Natalie Portman stars as Nina, a company ballerina auditioning for a dual role, the White Swan and the Black Swan, in Tchaikovsky’s “Swan Lake.”

Nina is cast as the Swan Queen, but Lily (Mila Kunis), another dancer in the company, is favored by the company director for the Black Swan role. This creates tension between Nina and Lily, with Nina becoming more anxious and having hallucinations that become more severe over time. She eventually has a psychotic break (though, I won’t spoil the movie for you!) and it’s apparent her mental health is at an alltime low.
Nina has an eating disorder that is mostly on the backburner in the film. The viewer is made aware of it, but it’s not a focal point of the story. This tidbit gives some light to how, historically, ballet dancers have faced pressure to watch their weight and maintain their figures. It wasn’t, and still isn’t, uncommon for a dancer to have an eating disorder. (Source: Dancemagazine.com)

Eternal Sunshine of the Spotless Mind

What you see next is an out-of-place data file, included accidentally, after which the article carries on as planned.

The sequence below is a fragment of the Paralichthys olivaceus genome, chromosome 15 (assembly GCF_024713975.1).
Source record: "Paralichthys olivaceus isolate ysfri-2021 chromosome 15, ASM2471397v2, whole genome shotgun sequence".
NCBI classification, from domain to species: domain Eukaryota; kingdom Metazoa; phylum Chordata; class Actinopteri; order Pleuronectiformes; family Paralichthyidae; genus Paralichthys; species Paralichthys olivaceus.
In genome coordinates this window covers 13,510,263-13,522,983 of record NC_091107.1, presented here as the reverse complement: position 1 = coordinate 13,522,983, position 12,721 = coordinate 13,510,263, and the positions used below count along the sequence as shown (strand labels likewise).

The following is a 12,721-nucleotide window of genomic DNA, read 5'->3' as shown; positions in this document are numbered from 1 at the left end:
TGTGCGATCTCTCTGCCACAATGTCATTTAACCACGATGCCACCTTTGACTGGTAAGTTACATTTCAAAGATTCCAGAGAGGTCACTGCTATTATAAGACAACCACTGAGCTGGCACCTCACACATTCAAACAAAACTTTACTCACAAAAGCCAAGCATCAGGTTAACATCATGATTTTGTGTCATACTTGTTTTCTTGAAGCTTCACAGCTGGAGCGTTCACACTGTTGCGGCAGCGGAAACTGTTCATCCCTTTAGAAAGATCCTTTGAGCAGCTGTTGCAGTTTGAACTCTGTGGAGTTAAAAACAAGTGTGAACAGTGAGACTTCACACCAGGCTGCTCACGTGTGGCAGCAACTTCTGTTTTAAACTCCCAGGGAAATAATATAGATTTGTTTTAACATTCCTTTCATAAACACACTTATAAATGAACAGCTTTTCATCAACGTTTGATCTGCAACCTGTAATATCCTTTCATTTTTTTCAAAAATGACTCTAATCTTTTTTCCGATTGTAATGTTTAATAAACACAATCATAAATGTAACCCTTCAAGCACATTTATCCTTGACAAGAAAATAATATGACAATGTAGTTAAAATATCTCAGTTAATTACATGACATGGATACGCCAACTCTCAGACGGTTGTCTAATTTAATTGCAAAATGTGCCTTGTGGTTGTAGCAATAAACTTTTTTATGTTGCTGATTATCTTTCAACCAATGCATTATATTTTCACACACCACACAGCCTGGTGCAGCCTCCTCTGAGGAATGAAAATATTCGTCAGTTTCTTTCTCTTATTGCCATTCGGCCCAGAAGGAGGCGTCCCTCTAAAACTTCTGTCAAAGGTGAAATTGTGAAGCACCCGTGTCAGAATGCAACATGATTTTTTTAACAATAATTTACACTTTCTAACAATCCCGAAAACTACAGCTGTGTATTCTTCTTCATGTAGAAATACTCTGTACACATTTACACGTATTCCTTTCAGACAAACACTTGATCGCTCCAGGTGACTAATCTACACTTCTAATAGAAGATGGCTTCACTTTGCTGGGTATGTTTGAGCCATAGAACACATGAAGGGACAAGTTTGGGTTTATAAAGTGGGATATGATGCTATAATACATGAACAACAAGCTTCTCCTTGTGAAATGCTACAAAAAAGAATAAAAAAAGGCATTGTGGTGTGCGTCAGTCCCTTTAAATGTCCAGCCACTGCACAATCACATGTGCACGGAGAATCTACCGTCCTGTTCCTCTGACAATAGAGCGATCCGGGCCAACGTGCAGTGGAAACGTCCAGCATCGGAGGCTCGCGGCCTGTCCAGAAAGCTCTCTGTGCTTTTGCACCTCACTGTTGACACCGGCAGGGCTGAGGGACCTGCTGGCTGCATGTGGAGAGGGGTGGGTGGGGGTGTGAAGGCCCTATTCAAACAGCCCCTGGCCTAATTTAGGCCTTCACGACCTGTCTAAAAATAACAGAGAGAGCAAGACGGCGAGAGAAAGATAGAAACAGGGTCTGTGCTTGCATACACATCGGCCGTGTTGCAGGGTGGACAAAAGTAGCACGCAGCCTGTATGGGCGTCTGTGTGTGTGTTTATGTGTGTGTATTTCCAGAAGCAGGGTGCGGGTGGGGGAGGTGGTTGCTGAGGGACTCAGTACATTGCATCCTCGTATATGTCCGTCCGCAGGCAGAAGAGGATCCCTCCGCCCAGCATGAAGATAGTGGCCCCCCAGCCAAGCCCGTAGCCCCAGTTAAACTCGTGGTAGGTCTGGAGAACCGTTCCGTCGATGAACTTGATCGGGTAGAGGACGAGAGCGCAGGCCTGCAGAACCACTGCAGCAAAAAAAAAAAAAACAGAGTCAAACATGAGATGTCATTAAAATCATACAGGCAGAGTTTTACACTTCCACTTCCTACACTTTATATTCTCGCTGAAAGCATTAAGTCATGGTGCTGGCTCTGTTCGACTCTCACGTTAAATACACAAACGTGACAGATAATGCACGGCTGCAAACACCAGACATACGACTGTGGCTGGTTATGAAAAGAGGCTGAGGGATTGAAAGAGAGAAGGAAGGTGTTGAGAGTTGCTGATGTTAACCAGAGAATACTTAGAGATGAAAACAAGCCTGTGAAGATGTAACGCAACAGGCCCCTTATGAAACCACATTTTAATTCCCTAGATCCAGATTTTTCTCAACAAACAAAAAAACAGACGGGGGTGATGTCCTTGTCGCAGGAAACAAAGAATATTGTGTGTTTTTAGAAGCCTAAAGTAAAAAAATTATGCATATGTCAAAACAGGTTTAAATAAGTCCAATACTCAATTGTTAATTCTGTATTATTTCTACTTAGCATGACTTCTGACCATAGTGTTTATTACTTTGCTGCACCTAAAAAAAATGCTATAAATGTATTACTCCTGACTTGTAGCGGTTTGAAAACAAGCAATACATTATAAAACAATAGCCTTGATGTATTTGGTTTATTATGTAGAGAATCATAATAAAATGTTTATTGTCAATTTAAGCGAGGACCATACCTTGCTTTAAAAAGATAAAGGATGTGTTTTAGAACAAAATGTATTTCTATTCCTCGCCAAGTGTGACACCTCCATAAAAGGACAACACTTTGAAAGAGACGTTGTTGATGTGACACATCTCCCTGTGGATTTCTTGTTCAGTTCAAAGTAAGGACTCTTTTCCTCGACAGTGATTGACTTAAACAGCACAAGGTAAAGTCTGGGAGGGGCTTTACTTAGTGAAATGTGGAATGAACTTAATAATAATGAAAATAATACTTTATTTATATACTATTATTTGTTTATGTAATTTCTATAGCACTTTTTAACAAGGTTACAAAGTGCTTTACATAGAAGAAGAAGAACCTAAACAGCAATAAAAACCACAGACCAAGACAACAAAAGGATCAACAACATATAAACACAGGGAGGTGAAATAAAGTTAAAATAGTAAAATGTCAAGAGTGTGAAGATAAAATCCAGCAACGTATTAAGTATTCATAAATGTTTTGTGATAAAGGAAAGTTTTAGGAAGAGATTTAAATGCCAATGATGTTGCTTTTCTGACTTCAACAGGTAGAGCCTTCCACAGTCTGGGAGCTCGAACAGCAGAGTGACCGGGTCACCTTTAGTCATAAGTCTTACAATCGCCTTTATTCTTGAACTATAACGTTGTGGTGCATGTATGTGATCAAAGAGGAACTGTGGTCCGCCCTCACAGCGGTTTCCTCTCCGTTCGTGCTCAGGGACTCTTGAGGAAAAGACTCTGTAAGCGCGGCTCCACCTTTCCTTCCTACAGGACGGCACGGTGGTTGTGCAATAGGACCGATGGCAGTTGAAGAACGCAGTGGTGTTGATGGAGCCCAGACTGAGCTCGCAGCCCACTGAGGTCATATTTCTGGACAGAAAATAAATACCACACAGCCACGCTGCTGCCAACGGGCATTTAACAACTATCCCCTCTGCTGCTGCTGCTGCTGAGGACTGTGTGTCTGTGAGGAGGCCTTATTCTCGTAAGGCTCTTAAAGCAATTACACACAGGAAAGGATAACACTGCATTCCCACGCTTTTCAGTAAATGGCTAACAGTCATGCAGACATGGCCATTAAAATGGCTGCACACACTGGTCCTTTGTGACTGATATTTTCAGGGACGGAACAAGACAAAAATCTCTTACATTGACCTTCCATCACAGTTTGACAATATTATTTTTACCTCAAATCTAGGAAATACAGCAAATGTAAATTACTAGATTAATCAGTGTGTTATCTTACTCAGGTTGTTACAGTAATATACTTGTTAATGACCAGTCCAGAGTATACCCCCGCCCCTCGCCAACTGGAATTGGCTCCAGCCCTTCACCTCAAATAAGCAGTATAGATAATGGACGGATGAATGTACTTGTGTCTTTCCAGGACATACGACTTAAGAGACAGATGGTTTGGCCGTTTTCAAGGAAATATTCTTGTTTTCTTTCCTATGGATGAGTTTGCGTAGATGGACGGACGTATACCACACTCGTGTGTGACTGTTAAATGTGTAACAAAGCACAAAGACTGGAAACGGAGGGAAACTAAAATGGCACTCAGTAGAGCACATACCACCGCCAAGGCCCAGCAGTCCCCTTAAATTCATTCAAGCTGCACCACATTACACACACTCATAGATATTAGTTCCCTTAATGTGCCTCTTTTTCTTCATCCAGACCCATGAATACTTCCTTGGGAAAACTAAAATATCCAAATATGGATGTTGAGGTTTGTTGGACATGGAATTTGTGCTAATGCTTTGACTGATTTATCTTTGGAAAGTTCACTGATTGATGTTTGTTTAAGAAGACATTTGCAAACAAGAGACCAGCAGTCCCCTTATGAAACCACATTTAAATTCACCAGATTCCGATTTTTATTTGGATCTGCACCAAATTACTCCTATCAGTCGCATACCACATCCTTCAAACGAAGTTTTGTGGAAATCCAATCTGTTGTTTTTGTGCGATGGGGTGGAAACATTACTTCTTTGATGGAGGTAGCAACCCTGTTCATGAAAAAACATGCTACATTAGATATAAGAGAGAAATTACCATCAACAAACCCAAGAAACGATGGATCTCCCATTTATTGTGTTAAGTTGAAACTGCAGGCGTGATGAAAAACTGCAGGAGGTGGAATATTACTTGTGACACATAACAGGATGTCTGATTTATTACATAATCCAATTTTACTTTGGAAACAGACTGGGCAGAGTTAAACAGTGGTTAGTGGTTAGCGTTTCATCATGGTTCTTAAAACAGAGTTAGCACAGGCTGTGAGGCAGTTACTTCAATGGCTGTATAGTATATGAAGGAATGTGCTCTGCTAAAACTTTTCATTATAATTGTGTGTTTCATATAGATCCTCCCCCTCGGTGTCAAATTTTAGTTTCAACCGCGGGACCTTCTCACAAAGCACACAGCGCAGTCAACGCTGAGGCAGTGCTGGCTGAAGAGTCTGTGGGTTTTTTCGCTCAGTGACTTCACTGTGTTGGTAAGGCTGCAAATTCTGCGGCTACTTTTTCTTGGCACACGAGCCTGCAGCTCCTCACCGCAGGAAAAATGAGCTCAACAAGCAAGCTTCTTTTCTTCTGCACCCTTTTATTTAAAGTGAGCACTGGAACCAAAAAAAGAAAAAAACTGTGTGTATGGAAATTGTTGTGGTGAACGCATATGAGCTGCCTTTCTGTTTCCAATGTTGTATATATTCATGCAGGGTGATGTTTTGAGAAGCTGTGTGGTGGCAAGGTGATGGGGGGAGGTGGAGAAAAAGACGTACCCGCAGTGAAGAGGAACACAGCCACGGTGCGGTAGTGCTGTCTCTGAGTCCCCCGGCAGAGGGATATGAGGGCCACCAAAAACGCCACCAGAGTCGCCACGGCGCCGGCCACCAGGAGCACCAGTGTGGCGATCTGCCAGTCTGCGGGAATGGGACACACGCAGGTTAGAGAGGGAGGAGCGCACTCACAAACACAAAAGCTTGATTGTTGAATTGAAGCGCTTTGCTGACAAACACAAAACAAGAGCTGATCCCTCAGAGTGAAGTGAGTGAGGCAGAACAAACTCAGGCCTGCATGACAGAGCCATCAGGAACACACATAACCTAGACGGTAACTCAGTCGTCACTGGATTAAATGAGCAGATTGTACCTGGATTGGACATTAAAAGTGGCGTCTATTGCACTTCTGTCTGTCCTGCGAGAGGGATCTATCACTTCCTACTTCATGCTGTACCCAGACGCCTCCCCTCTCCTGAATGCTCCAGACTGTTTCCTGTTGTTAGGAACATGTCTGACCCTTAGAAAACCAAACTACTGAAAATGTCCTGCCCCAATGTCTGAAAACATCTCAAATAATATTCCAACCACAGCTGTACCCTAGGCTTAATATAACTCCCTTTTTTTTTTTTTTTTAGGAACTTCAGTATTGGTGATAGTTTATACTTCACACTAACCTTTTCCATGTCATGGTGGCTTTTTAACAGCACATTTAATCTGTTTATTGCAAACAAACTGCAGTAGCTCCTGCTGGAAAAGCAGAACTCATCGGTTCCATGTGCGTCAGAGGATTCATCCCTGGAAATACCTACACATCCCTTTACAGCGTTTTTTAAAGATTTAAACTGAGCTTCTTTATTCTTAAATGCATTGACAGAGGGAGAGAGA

Year released: 2004
Mental Health Topic(s): Depression, amnesia, distressing memories
Watch: Amazon | iTunes | Google Play | YouTube

“Eternal Sunshine” seems like a slow-building indie drama as Joel (Jim Carrey) decides on a whim to travel to Montauk. During his trip home, he meets Clementine (Kate Winslet) who felt the same need to go to Montauk that day.

This might appear to be a coincidence, but they are actually former lovers who decided to erase each other from their respective memories.

Packed with an all-star cast, including Carrey, Winslet, Elijah Wood, Mark Ruffalo and Kirsten Dunst, the film often jumps around in timeline throughout its 108 minutes, leading the viewer through Joel and Clem’s current and past relationship in fragments that at first appear to lack significance. For the majority of the film, we watch Joel try to solve his depression by spitefully erasing Clementine from his life and then fight against the memory removal because he realizes he doesn’t want to lose her. Unfortunately, as we know from the movie’s start, it’s too late.